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Pandemic Raises Questions About Use Of City's Cooling Centers This Summer

Gene J. Puskar

Pittsburgh’s cooling centers might not be able to open this summer. The facilities are typically housed in senior centers, which serve a community most vulnerable to severe effects of the coronavirus.

According to a city spokesman, senior centers will be primarily focused on offering meals and activities to the elderly. It’s unclear if the facilities will later be able to open to the general public as a place to cool off. 

The number of people that use the cooling centers is small, according to officials. But Dr. Jim Withers, founder of Pittsburgh Mercy’s Operation Safety Net, notes that people who do use the centers are often suffering from chronic conditions exacerbated by heat.

Operation Safety Net and other groups that serve the city’s homeless population are considering what alternative facilities could be used.

“We need to think about not just who will have access to that, but who is excluded due to the way we structure things," Withers said.

Wither said he's seen increased collaboration with government officials during the pandemic, which he said makes him confident that alternative facilities can be identified. He suggests using a gymnasium or other large facility where social distancing guidelines can be met.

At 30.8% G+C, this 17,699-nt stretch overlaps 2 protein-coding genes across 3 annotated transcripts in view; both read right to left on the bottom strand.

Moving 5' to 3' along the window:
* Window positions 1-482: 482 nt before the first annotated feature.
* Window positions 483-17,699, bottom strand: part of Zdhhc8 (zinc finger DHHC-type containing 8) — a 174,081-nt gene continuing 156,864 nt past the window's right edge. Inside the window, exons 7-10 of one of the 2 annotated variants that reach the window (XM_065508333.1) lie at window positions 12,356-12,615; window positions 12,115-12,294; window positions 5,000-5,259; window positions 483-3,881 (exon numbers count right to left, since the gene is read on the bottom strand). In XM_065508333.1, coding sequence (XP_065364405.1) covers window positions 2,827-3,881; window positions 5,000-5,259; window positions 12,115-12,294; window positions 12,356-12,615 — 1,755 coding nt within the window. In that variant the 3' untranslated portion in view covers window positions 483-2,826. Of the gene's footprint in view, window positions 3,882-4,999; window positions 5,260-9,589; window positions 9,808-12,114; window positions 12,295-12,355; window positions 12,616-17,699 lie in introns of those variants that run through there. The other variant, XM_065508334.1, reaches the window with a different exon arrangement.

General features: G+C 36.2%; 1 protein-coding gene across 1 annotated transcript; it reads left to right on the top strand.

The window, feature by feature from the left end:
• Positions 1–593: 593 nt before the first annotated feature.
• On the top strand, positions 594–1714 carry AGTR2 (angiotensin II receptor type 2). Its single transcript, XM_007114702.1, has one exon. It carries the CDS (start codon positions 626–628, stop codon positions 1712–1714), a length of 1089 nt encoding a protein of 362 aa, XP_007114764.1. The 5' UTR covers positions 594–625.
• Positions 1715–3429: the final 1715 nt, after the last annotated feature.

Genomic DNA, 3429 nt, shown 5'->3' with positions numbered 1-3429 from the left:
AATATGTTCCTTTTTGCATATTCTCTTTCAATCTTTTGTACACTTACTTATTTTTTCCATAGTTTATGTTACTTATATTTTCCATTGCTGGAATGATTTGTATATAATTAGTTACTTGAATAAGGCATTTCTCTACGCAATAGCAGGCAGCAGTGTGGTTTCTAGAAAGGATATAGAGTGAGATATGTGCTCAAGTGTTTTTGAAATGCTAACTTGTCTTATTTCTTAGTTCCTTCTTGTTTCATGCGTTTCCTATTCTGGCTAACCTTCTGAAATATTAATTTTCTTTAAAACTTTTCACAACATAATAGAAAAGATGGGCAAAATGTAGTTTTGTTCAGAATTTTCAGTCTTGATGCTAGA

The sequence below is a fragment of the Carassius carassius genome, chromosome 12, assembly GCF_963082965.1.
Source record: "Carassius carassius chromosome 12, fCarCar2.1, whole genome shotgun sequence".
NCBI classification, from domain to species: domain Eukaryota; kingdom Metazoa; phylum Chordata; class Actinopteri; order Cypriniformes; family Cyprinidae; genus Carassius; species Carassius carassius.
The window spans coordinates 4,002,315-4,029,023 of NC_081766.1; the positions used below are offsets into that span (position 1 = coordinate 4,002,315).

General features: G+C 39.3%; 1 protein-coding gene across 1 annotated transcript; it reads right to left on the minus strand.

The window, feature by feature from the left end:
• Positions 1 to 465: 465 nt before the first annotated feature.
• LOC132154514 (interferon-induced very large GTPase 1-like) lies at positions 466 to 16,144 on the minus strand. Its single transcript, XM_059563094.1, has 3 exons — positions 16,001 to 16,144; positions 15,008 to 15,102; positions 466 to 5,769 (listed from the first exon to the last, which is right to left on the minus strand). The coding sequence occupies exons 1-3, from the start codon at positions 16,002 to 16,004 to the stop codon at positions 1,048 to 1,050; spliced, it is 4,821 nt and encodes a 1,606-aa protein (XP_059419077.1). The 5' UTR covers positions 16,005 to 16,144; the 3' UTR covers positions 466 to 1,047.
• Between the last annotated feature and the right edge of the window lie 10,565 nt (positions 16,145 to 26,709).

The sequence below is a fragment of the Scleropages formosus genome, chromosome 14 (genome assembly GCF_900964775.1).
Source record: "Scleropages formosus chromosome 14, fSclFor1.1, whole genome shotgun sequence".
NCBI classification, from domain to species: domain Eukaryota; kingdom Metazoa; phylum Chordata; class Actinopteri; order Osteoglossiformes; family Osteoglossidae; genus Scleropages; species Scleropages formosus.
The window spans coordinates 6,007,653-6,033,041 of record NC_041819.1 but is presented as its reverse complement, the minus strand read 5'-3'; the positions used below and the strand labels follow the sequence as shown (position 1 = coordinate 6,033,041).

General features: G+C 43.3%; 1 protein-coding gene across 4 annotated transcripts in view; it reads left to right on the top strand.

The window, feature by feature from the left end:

Jerrel Gilliam, executive director of the Light of Life Rescue Mission, points to resources like climate controlled tents used in some Western states as potential solutions.

Gilliam said people experiencing homelessness often develop complex schedules for staying cool, moving between businesses, libraries, food pantries and other air conditioned buildings. Business closures and social distancing guidelines have further complicated the issue for people seeking protection from the heat; shelters have decreased capacity in order to follow guidelines set by the Centers for Disease Control.

"With ... all these offices closed down or buildings closed down it's eliminated those resources, so whatever resources are out there are [at capacity]," he said.

Kiley Koscinski covers city government, policy and how Pittsburghers engage with city services. She also works as a fill-in host for All Things Considered. Kiley has previously served as a producer on The Confluence and Morning Edition.